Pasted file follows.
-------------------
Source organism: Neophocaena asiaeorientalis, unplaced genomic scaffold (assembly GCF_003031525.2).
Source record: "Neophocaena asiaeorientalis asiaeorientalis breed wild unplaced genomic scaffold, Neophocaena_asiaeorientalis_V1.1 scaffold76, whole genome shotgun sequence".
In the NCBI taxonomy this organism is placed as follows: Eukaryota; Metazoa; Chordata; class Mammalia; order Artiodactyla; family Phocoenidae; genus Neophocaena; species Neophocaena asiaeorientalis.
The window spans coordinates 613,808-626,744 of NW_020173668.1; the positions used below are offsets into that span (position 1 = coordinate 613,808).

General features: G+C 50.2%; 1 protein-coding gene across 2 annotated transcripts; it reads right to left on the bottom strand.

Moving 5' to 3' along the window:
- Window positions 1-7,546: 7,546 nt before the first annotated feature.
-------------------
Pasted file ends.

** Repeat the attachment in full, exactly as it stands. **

Source organism: Neophocaena asiaeorientalis, unplaced genomic scaffold (assembly GCF_003031525.2).
Source record: "Neophocaena asiaeorientalis asiaeorientalis breed wild unplaced genomic scaffold, Neophocaena_asiaeorientalis_V1.1 scaffold76, whole genome shotgun sequence".
In the NCBI taxonomy this organism is placed as follows: Eukaryota; Metazoa; Chordata; class Mammalia; order Artiodactyla; family Phocoenidae; genus Neophocaena; species Neophocaena asiaeorientalis.
The window spans coordinates 613,808-626,744 of NW_020173668.1; the positions used below are offsets into that span (position 1 = coordinate 613,808).

General features: G+C 50.2%; 1 protein-coding gene across 2 annotated transcripts; it reads right to left on the bottom strand.

Moving 5' to 3' along the window:
- Window positions 1-7,546: 7,546 nt before the first annotated feature.